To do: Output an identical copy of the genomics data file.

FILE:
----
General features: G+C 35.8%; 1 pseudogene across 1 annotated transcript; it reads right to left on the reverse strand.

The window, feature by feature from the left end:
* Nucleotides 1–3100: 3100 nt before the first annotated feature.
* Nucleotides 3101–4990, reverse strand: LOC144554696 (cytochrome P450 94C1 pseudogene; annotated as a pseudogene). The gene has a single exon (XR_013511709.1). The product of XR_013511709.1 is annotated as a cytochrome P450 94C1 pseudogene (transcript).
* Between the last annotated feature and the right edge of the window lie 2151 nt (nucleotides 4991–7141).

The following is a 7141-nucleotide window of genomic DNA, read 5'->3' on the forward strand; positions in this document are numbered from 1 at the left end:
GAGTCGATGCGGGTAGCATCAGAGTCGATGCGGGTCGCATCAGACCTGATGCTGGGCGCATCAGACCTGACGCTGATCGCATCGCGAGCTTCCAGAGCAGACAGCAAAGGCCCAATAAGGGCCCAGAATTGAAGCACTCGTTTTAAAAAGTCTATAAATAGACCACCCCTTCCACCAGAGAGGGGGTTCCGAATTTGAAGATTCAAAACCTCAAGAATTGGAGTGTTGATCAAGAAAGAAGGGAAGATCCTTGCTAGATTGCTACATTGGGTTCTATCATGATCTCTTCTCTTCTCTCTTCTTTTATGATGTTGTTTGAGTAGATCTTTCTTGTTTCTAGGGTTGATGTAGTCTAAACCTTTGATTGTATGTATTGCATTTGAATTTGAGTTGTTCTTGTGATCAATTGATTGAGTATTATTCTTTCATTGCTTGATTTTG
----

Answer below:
General features: G+C 35.8%; 1 pseudogene across 1 annotated transcript; it reads right to left on the reverse strand.

The window, feature by feature from the left end:
* Nucleotides 1–3100: 3100 nt before the first annotated feature.
* Nucleotides 3101–4990, reverse strand: LOC144554696 (cytochrome P450 94C1 pseudogene; annotated as a pseudogene). The gene has a single exon (XR_013511709.1). The product of XR_013511709.1 is annotated as a cytochrome P450 94C1 pseudogene (transcript).
* Between the last annotated feature and the right edge of the window lie 2151 nt (nucleotides 4991–7141).

The following is a 7141-nucleotide window of genomic DNA, read 5'->3' on the forward strand; positions in this document are numbered from 1 at the left end:
GAGTCGATGCGGGTAGCATCAGAGTCGATGCGGGTCGCATCAGACCTGATGCTGGGCGCATCAGACCTGACGCTGATCGCATCGCGAGCTTCCAGAGCAGACAGCAAAGGCCCAATAAGGGCCCAGAATTGAAGCACTCGTTTTAAAAAGTCTATAAATAGACCACCCCTTCCACCAGAGAGGGGGTTCCGAATTTGAAGATTCAAAACCTCAAGAATTGGAGTGTTGATCAAGAAAGAAGGGAAGATCCTTGCTAGATTGCTACATTGGGTTCTATCATGATCTCTTCTCTTCTCTCTTCTTTTATGATGTTGTTTGAGTAGATCTTTCTTGTTTCTAGGGTTGATGTAGTCTAAACCTTTGATTGTATGTATTGCATTTGAATTTGAGTTGTTCTTGTGATCAATTGATTGAGTATTATTCTTTCATTGCTTGATTTTG